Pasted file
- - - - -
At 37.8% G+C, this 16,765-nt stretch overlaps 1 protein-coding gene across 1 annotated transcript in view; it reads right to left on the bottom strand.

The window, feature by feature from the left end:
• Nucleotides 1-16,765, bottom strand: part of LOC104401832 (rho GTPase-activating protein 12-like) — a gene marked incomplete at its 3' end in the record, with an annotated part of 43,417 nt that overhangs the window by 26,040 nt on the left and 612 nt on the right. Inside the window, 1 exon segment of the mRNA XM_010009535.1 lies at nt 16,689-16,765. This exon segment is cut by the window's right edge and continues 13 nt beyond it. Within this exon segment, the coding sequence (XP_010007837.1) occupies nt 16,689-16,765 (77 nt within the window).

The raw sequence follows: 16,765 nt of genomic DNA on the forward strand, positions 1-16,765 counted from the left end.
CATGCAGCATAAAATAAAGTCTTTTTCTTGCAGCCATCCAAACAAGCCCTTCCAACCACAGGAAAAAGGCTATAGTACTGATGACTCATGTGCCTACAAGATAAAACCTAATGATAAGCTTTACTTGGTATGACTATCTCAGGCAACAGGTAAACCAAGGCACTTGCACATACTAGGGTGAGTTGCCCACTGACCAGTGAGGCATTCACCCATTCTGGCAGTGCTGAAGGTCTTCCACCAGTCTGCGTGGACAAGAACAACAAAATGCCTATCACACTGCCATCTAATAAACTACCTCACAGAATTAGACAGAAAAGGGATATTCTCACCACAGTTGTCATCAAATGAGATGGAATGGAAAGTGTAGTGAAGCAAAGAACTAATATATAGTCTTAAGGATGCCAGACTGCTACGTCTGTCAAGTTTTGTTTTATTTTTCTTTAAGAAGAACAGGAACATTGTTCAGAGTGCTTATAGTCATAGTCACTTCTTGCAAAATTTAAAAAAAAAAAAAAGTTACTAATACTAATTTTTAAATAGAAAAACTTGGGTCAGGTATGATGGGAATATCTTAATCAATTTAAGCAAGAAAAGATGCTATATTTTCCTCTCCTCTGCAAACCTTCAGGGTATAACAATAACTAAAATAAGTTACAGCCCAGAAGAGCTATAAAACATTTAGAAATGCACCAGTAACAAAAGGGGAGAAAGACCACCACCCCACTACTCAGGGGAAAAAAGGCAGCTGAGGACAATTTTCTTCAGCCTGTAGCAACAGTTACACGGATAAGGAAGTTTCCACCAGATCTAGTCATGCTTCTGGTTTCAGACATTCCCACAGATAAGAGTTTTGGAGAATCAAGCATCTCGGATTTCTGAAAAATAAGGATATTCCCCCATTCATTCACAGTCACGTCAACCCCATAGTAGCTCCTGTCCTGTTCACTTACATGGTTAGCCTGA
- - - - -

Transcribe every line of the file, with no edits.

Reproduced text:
At 37.8% G+C, this 16,765-nt stretch overlaps 1 protein-coding gene across 1 annotated transcript in view; it reads right to left on the bottom strand.

The window, feature by feature from the left end:
• Nucleotides 1-16,765, bottom strand: part of LOC104401832 (rho GTPase-activating protein 12-like) — a gene marked incomplete at its 3' end in the record, with an annotated part of 43,417 nt that overhangs the window by 26,040 nt on the left and 612 nt on the right. Inside the window, 1 exon segment of the mRNA XM_010009535.1 lies at nt 16,689-16,765. This exon segment is cut by the window's right edge and continues 13 nt beyond it. Within this exon segment, the coding sequence (XP_010007837.1) occupies nt 16,689-16,765 (77 nt within the window).

The raw sequence follows: 16,765 nt of genomic DNA on the forward strand, positions 1-16,765 counted from the left end.
CATGCAGCATAAAATAAAGTCTTTTTCTTGCAGCCATCCAAACAAGCCCTTCCAACCACAGGAAAAAGGCTATAGTACTGATGACTCATGTGCCTACAAGATAAAACCTAATGATAAGCTTTACTTGGTATGACTATCTCAGGCAACAGGTAAACCAAGGCACTTGCACATACTAGGGTGAGTTGCCCACTGACCAGTGAGGCATTCACCCATTCTGGCAGTGCTGAAGGTCTTCCACCAGTCTGCGTGGACAAGAACAACAAAATGCCTATCACACTGCCATCTAATAAACTACCTCACAGAATTAGACAGAAAAGGGATATTCTCACCACAGTTGTCATCAAATGAGATGGAATGGAAAGTGTAGTGAAGCAAAGAACTAATATATAGTCTTAAGGATGCCAGACTGCTACGTCTGTCAAGTTTTGTTTTATTTTTCTTTAAGAAGAACAGGAACATTGTTCAGAGTGCTTATAGTCATAGTCACTTCTTGCAAAATTTAAAAAAAAAAAAAAGTTACTAATACTAATTTTTAAATAGAAAAACTTGGGTCAGGTATGATGGGAATATCTTAATCAATTTAAGCAAGAAAAGATGCTATATTTTCCTCTCCTCTGCAAACCTTCAGGGTATAACAATAACTAAAATAAGTTACAGCCCAGAAGAGCTATAAAACATTTAGAAATGCACCAGTAACAAAAGGGGAGAAAGACCACCACCCCACTACTCAGGGGAAAAAAGGCAGCTGAGGACAATTTTCTTCAGCCTGTAGCAACAGTTACACGGATAAGGAAGTTTCCACCAGATCTAGTCATGCTTCTGGTTTCAGACATTCCCACAGATAAGAGTTTTGGAGAATCAAGCATCTCGGATTTCTGAAAAATAAGGATATTCCCCCATTCATTCACAGTCACGTCAACCCCATAGTAGCTCCTGTCCTGTTCACTTACATGGTTAGCCTGA